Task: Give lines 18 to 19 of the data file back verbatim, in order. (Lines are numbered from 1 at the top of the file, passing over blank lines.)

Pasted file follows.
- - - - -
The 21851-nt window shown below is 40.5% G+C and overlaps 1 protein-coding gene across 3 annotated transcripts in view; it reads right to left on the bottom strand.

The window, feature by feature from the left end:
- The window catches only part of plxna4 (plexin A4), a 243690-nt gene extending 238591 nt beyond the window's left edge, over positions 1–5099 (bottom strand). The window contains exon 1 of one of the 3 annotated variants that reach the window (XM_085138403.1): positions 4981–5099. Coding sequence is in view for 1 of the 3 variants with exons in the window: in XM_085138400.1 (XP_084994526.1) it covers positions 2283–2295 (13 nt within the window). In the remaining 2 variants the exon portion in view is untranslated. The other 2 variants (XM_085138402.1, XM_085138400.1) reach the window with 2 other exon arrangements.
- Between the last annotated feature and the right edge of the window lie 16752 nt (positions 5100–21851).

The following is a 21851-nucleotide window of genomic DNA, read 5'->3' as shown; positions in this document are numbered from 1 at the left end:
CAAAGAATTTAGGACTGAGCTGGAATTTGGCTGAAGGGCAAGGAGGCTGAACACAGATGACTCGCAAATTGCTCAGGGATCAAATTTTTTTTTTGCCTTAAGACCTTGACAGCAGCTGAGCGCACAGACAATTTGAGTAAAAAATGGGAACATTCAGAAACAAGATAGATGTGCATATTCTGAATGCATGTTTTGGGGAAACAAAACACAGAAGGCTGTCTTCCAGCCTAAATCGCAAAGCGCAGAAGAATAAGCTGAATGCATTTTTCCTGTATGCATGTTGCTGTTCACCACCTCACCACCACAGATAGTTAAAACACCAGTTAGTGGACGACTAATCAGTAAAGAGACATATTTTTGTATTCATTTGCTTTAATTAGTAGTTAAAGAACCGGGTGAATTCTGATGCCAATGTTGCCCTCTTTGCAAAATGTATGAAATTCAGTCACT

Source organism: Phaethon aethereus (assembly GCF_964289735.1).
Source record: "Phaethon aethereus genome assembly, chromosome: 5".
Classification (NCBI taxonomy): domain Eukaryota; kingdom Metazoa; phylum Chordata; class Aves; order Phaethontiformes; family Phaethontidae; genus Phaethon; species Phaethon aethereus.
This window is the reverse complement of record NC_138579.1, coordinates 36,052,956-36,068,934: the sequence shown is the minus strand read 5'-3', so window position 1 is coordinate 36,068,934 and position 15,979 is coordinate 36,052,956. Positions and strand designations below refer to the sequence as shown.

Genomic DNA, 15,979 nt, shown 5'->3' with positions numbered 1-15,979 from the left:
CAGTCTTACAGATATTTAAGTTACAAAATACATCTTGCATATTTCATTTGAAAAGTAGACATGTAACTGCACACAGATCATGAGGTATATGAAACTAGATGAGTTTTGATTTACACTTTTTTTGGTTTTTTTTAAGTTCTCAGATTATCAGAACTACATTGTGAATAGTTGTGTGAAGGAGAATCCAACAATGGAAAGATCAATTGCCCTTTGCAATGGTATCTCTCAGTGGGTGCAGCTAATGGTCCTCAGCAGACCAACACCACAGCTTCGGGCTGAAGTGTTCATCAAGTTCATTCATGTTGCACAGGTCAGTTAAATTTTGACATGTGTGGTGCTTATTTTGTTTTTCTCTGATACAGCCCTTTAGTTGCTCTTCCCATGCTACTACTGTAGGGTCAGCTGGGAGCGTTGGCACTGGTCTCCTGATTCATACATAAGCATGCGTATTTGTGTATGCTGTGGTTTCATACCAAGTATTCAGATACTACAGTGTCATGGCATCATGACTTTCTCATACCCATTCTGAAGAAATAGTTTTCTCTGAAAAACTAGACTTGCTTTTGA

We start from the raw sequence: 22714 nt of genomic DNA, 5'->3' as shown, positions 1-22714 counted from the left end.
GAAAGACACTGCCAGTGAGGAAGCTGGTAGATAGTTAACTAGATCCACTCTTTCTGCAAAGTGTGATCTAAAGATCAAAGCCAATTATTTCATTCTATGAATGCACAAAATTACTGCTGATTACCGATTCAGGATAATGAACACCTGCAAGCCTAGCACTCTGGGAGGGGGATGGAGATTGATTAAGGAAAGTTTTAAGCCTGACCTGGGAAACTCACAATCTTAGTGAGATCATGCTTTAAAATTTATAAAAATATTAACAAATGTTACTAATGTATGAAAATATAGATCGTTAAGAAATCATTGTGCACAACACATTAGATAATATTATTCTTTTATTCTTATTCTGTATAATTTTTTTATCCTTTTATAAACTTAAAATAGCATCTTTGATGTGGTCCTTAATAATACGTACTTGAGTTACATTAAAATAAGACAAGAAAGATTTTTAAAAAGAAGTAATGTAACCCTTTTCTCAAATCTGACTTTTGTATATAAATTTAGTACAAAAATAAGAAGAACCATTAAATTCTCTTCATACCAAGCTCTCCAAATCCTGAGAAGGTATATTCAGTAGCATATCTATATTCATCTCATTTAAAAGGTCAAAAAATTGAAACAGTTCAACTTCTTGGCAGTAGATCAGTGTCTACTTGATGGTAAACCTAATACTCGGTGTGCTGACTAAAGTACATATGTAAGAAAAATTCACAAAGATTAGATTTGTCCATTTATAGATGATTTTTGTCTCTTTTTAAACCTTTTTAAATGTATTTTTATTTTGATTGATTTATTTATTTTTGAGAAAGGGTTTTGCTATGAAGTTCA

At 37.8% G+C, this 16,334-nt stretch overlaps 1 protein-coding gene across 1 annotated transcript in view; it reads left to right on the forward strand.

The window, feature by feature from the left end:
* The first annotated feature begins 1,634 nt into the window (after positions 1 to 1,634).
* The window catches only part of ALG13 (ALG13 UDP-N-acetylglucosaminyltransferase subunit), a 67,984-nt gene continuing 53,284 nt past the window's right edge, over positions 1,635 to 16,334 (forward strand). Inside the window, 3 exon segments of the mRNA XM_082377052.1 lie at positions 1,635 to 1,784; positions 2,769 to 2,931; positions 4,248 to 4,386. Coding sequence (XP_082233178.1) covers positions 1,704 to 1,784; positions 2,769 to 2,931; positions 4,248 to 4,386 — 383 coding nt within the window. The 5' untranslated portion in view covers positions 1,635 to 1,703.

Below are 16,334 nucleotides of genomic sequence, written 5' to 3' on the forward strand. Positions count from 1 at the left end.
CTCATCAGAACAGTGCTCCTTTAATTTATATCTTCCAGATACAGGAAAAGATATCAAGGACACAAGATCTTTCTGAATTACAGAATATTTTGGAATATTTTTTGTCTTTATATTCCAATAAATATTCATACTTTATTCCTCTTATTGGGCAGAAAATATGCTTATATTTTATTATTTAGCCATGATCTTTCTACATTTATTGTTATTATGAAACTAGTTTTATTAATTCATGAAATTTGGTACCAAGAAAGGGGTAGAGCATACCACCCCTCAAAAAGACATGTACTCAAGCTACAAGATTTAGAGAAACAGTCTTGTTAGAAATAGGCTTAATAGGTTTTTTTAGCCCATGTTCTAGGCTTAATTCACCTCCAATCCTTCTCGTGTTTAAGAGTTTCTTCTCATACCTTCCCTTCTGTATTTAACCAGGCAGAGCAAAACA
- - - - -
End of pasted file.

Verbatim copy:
* The window catches only part of ALG13 (ALG13 UDP-N-acetylglucosaminyltransferase subunit), a 67,984-nt gene continuing 53,284 nt past the window's right edge, over positions 1,635 to 16,334 (forward strand). Inside the window, 3 exon segments of the mRNA XM_082377052.1 lie at positions 1,635 to 1,784; positions 2,769 to 2,931; positions 4,248 to 4,386. Coding sequence (XP_082233178.1) covers positions 1,704 to 1,784; positions 2,769 to 2,931; positions 4,248 to 4,386 — 383 coding nt within the window. The 5' untranslated portion in view covers positions 1,635 to 1,703.

Below are 16,334 nucleotides of genomic sequence, written 5' to 3' on the forward strand. Positions count from 1 at the left end.